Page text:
By next year, over 60% of countries rated by Moody's Investors Service will be aging, with more than 7% of their population aged 65 or over. By 2020, super-aged societies (populations with more than 20% elderly) will increase to 13 globally from three today (Italy, Germany and Japan).
By 2030, 34 countries will be super-aged.
This unprecedented pace of aging will impose a demographic tax that will slow economic growth over the next 20 years in both developed and emerging market economies, as working-age populations shrink and household savings rates decline, says Moody's.
Worldwide aging will reduce economic growth via lower labor supply, and decline in savings rates that will reduce investment.
It is estimated that a one percentage point rise in the old dependency ratio (i.e., the ratio of the population aged 65+ to the population aged 15-64), an indicator of aging, will lead to a 0.5- 1.2 percentage points decline in the average savings rate which will affect investment adversely.
"Demographic transition, frequently considered a long-term problem, is upon us now and will significantly lower economic growth," says Elena Duggar, a Moody's Senior Vice President.
Dugger notes that, based on estimates, aging will reduce aggregate annual economic growth by 0.4 percentage point in 2014-19 and by a much larger 0.9 percentage point in 2020-25.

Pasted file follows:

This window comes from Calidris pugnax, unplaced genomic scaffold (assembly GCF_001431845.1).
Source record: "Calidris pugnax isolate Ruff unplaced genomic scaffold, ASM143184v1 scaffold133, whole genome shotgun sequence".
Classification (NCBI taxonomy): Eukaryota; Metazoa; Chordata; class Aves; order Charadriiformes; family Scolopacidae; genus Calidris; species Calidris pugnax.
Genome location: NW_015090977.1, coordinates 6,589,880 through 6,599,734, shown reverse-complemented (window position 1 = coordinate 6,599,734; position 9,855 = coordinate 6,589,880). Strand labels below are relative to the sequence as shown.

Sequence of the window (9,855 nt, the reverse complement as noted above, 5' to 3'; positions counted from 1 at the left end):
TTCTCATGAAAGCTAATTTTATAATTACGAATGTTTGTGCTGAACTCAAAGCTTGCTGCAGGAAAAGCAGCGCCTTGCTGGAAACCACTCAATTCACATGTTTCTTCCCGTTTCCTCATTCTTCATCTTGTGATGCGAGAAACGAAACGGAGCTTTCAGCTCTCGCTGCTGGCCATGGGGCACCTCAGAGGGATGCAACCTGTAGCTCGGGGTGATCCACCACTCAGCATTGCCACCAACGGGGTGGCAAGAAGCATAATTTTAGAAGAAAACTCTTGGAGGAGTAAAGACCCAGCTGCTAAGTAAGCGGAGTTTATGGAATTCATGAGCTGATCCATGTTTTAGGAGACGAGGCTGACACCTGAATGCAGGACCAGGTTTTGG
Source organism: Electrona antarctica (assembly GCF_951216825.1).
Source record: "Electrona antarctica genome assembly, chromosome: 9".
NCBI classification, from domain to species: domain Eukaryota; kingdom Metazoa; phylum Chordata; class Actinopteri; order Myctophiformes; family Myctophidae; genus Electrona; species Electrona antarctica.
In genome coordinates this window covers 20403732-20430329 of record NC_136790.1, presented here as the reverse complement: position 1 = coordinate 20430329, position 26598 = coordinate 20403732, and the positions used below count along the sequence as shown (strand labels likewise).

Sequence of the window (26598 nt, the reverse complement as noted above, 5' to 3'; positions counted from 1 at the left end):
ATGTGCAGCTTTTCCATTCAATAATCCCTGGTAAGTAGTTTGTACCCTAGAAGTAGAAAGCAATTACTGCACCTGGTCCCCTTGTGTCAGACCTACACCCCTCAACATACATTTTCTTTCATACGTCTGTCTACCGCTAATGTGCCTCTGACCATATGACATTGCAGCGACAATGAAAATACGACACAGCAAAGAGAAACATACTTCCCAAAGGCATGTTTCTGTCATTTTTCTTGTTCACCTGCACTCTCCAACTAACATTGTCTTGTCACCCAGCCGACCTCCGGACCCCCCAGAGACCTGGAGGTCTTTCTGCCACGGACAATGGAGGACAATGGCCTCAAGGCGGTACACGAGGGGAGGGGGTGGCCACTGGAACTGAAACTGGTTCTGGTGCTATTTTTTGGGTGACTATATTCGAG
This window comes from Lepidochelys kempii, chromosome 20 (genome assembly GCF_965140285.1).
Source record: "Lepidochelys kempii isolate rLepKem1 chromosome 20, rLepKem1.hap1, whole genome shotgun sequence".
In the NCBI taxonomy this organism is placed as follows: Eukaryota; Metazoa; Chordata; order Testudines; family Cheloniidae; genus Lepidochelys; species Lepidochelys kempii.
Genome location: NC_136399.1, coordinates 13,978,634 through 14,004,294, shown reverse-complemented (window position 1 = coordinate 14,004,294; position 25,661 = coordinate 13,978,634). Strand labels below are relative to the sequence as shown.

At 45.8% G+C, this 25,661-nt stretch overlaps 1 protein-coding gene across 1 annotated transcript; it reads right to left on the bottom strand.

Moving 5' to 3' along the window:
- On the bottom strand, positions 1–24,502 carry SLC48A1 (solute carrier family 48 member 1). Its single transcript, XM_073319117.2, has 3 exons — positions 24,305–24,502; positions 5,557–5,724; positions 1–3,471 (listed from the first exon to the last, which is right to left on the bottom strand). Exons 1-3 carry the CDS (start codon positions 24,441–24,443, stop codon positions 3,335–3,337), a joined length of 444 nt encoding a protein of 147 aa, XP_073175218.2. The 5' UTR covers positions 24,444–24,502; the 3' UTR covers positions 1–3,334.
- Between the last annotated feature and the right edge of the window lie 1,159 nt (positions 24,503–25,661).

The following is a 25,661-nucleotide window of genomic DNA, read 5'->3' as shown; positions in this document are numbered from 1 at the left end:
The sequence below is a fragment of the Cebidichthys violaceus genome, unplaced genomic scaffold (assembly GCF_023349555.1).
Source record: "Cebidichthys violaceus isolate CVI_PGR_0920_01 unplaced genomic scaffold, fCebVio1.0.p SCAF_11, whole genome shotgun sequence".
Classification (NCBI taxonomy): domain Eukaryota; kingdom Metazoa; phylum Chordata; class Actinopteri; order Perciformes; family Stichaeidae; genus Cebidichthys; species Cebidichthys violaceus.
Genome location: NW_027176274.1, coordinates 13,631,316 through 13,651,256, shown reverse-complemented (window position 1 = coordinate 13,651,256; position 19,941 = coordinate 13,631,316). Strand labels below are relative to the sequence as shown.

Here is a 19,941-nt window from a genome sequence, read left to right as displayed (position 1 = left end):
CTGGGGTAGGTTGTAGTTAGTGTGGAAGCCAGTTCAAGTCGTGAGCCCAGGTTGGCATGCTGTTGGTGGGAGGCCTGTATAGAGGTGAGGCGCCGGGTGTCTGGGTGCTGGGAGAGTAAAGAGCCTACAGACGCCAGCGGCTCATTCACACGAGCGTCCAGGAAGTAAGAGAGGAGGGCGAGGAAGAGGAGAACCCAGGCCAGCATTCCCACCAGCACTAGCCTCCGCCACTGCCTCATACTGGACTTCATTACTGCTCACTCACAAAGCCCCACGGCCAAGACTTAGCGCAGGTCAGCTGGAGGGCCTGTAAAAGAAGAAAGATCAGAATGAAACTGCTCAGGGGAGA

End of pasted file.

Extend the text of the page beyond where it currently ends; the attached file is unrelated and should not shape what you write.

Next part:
"Policy reforms in the medium term which improve labor participations rates, streamline migration, and improve financial flows can partially mitigate the impact of aging on economic growth. Further, in the long term, innovation and technological progress that improves productivity have the potential to lessen the forecasted dampening effects of the rapid demographic changes," adds Madhavi Bokil, Assistant Vice President.
Not just a developed-world problem
Aging is not just a developed-world problem as it is generally believed. Many emerging markets are already classified as aging. Countries like Russia, Thailand, Chile and China have rapidly deteriorating demographics.
Even relatively young countries such as Brazil and Turkey are aging. Moreover, the pace of aging in some of these countries is more rapid than in developed economies.
Moody's projects that growth in the working-age population of the world during 2015-30 will only be half that of the growth during the previous 15 years (i.e., 13.6% vs. 24.6%).
All countries, except a handful in Africa, will face either a slower-growing or declining working-age population.